Table 1. UHPLC Screening Method Conditions
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The starting chromatographic conditions were a UHPLC method using the BEH C18 column. Based on business requirements, the method was translated to traditional HPLC by scaling the gradient and flow rate and optimizing the separation. The C18 column was used as it is the HPLC version of the BEH C18. Changing to HPLC required lowering the column temperature as some older HPLC instruments have a maximum temperature of 60°C. The initial set conditions for the HPLC method are presented in Table 2.

Table 2. HPLC Method Initial Set Conditions
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Based on the screening work, temperature was identified early as a critical parameter for peak resolution and this information was considered during subsequent risk assessments. Additional potentially critical parameters were identified during the risk assessment process that followed the screening experiments.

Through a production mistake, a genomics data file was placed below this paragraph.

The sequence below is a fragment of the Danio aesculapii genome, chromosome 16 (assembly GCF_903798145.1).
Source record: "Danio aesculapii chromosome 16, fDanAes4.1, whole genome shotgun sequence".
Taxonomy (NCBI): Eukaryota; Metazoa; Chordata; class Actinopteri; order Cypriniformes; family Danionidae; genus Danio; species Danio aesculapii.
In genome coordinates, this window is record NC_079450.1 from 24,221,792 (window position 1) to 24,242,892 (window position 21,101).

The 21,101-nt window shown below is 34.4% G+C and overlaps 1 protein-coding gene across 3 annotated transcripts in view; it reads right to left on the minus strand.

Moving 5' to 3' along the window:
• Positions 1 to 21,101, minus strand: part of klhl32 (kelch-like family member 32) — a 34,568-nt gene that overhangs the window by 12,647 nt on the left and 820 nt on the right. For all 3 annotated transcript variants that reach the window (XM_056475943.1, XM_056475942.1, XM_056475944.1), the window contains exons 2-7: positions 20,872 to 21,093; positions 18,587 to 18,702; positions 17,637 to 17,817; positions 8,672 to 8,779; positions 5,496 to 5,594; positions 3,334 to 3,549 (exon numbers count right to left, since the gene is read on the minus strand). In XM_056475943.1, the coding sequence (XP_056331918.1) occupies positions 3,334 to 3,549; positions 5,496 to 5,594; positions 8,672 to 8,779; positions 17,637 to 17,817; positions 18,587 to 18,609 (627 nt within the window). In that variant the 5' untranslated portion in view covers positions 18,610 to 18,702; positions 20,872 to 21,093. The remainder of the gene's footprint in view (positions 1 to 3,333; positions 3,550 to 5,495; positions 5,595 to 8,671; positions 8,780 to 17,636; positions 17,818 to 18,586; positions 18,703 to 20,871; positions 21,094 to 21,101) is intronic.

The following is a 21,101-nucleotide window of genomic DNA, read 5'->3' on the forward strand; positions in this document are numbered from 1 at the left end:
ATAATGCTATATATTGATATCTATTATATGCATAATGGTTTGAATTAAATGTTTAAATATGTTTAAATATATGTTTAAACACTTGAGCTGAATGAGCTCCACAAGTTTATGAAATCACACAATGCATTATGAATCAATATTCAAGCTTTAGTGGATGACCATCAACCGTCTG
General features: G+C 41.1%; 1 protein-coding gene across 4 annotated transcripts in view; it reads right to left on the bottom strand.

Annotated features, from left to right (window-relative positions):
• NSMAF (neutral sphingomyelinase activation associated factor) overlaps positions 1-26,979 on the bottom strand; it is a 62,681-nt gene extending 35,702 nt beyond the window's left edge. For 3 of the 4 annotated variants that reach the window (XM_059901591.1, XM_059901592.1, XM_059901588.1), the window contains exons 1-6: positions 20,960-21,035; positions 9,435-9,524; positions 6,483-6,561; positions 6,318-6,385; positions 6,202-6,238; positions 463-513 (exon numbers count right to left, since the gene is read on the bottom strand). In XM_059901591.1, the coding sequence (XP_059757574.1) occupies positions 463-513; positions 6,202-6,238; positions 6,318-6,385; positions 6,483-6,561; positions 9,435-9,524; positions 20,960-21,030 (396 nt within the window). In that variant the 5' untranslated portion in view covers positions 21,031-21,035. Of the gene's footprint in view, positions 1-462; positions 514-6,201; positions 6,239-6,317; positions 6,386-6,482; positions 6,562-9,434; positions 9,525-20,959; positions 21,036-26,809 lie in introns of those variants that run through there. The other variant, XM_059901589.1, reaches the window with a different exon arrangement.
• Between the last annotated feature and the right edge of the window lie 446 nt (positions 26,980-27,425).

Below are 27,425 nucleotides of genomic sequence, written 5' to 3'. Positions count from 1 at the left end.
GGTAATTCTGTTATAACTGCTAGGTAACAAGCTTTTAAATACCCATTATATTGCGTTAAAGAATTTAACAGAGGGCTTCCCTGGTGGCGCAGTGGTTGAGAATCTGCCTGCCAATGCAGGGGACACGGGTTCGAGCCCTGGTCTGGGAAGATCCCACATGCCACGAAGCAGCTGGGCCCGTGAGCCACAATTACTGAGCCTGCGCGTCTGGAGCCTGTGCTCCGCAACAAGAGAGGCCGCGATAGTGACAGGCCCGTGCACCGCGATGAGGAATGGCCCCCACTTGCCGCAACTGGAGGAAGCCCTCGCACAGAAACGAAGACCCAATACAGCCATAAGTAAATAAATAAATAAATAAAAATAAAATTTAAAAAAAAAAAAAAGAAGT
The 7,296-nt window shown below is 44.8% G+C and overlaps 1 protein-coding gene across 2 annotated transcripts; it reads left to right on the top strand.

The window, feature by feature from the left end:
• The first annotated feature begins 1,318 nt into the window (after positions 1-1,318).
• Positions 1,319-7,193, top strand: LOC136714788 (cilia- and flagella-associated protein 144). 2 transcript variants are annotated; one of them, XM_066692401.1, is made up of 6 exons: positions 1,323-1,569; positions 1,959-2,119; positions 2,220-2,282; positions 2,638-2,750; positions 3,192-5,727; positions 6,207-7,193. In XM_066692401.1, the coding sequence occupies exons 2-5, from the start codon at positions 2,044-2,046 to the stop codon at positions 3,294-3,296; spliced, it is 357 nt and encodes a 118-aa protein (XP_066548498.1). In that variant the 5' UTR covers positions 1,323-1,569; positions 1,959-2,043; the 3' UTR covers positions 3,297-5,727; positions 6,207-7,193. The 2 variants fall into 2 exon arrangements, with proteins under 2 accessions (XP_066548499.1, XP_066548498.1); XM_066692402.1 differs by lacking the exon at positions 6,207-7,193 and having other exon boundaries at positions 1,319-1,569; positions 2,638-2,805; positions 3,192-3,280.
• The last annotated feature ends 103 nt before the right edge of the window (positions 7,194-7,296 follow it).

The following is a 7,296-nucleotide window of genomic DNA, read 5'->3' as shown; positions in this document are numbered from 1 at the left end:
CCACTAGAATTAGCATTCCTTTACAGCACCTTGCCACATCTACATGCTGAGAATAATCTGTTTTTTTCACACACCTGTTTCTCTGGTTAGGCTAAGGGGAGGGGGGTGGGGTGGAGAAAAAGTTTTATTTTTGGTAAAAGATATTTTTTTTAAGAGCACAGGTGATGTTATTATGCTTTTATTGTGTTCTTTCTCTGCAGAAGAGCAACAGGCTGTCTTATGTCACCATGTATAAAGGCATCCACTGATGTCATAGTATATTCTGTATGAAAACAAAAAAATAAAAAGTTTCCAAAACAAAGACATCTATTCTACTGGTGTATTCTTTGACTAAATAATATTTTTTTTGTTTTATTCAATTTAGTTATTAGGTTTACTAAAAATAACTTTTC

Risk Assessment

The quality risk management (QRM) process is detailed in ICH Q9, and presented pictorially in Figure 1. A Risk Assessment Process is comprised of 3 main concepts: risk assessment (RA), risk control, and risk review. The RA involves risk identification, analysis, and evaluation. RAs may be employed throughout various stages in the development of an analytical method. The process can facilitate the identification of area of the analytical method with emphasis on method robustness and ruggedness and the level of risk that the parameter presented to the attributes. An example of the risk assessment is presented in Table 3. These risk assessments guided the experimentation which was intended to de-risk the method and identify method parameters having the greatest effect on method performance. This important information was also used to identify a control strategy for the method.

 Figure 1. Quality risk management process. Reproduced from ICH Q9: Quality Risk Management.2
Table 3. Risk Assessment for HPLC Analysis Focus Area